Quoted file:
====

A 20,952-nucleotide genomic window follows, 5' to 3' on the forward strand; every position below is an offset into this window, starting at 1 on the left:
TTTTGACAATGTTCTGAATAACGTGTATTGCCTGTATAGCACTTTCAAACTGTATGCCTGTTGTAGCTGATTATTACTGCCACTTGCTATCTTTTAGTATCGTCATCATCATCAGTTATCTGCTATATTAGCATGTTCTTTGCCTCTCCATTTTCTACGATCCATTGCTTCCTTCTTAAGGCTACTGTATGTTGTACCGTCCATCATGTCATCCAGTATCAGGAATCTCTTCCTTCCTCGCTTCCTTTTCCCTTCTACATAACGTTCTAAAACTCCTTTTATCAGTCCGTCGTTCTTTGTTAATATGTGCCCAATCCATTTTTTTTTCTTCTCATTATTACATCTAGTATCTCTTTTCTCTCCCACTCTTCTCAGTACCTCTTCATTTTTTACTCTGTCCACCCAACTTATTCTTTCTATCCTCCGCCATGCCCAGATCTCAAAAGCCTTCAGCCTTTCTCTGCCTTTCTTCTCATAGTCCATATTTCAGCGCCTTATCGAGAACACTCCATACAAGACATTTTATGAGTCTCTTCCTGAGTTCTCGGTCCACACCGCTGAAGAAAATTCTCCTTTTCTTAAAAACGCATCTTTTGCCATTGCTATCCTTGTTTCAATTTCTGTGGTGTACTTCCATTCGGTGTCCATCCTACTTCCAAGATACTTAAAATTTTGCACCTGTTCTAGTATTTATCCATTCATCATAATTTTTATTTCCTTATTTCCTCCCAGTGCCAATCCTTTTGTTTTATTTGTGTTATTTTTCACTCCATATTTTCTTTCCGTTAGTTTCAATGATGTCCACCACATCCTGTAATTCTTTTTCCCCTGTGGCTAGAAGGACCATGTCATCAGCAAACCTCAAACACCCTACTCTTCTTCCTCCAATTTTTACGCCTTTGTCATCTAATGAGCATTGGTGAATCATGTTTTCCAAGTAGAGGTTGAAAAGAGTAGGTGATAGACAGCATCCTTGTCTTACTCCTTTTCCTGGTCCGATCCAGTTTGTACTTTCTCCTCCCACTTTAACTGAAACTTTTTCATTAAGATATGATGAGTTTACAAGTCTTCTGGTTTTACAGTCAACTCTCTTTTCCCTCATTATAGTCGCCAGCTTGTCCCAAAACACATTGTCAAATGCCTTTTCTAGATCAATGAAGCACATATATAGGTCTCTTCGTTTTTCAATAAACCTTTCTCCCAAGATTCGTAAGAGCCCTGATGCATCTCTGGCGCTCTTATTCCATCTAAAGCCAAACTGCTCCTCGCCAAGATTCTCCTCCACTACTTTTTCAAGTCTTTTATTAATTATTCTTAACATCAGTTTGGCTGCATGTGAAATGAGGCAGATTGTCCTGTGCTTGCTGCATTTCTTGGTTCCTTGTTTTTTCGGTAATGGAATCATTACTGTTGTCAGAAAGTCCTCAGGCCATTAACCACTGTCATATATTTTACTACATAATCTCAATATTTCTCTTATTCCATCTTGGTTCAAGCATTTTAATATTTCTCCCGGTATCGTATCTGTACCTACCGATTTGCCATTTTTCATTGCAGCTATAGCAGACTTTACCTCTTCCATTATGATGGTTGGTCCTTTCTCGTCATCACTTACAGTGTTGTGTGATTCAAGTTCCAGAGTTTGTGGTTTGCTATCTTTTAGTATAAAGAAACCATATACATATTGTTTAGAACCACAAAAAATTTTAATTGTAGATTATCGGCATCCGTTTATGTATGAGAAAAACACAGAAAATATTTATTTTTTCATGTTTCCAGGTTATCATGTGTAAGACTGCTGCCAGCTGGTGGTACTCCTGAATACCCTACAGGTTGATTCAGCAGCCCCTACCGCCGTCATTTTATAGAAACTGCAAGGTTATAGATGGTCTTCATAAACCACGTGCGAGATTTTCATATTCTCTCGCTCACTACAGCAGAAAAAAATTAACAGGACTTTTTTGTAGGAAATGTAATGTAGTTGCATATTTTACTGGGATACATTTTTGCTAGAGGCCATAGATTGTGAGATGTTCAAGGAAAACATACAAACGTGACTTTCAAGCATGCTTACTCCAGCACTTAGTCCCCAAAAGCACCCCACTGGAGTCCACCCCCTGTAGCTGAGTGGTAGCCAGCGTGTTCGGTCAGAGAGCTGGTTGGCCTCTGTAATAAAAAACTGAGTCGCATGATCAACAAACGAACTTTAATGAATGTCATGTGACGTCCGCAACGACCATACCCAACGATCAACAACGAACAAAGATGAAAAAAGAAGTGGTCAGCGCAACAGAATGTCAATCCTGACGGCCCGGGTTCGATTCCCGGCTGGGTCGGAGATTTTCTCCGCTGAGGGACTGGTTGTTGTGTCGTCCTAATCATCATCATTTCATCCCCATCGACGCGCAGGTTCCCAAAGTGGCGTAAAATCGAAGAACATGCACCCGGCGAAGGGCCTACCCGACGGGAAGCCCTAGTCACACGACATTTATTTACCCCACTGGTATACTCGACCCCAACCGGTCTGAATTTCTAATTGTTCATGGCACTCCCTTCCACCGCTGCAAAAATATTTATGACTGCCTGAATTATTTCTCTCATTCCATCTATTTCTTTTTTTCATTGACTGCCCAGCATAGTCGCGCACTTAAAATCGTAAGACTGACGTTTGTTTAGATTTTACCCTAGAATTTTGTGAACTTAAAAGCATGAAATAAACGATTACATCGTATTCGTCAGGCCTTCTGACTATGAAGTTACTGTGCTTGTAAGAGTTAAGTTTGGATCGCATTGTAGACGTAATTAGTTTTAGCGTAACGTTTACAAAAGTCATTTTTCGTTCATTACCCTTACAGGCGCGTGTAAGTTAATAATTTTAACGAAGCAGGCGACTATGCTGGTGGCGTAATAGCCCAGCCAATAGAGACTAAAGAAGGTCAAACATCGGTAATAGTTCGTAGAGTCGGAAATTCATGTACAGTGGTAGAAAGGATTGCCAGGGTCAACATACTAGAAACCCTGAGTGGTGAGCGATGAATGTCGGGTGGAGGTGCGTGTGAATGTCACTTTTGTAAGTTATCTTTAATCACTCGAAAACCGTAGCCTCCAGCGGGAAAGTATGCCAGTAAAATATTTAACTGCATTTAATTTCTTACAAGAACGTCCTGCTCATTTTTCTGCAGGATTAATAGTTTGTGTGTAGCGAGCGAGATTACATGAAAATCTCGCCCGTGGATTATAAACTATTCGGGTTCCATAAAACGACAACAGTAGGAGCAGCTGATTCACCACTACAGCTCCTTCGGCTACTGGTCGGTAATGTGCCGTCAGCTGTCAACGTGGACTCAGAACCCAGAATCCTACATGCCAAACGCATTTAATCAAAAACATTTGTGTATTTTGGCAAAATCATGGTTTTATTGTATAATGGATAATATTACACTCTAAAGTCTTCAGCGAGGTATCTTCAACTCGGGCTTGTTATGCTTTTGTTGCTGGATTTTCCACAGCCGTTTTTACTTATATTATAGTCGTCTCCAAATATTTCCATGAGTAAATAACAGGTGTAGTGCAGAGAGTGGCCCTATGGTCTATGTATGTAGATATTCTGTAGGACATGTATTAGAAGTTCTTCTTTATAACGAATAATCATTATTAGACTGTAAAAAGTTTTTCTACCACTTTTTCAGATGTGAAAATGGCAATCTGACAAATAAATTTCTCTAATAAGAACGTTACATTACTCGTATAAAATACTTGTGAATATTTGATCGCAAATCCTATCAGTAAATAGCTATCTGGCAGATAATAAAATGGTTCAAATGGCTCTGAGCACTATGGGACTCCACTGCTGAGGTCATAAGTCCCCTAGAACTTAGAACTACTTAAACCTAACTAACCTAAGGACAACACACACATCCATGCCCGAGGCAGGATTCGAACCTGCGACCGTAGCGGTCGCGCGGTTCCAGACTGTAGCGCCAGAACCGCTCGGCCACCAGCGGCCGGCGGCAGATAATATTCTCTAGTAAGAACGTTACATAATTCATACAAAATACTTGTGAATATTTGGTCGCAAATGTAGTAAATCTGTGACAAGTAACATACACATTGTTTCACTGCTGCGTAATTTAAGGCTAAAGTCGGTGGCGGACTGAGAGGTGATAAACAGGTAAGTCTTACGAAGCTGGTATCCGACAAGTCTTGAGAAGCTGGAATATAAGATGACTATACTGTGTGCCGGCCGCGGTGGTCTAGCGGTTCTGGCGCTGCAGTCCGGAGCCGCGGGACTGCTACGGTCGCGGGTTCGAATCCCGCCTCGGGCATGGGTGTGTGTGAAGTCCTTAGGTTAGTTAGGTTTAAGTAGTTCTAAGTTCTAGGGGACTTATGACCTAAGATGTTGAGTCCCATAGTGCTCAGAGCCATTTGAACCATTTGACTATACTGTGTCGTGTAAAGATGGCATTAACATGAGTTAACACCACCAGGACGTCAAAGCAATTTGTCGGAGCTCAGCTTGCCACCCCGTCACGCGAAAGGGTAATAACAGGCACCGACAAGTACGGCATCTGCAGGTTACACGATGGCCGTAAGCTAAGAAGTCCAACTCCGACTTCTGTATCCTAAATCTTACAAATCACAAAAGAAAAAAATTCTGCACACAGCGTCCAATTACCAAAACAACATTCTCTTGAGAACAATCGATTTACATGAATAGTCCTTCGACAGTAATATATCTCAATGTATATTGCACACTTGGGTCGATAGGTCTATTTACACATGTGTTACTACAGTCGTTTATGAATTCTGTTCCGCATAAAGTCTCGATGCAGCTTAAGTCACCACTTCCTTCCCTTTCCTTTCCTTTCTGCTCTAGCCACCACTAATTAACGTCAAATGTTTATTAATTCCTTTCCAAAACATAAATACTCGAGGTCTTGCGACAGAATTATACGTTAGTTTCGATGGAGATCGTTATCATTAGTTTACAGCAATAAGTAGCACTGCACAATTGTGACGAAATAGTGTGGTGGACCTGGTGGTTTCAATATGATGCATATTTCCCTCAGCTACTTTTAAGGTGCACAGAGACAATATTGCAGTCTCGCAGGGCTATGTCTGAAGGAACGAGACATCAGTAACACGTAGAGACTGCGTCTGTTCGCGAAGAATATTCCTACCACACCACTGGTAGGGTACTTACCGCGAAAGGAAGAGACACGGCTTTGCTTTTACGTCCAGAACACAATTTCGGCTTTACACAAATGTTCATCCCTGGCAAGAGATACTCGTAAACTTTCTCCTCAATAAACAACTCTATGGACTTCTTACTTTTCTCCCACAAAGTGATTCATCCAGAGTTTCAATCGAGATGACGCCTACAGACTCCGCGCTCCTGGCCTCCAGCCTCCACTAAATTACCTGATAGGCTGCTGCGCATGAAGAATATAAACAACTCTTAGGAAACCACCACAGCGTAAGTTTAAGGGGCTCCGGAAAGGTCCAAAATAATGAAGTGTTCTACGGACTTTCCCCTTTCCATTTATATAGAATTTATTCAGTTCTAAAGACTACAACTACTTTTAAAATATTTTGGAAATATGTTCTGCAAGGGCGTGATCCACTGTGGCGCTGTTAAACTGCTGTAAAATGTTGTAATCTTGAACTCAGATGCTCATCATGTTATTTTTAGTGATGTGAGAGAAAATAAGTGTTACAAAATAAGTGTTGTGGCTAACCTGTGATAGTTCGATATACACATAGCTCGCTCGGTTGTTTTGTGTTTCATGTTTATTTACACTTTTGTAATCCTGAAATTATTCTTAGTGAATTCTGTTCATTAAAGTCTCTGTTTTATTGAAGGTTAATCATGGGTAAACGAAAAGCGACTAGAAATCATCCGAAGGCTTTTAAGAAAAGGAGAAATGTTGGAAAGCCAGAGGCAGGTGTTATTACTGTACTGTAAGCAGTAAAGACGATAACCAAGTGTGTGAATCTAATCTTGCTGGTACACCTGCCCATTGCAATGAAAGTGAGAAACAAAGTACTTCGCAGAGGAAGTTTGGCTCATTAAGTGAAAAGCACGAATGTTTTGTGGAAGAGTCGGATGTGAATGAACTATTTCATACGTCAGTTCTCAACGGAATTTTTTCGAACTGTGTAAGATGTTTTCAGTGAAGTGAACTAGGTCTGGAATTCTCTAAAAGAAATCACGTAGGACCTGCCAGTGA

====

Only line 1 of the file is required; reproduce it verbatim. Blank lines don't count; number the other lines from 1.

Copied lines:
A 20,952-nucleotide genomic window follows, 5' to 3' on the forward strand; every position below is an offset into this window, starting at 1 on the left: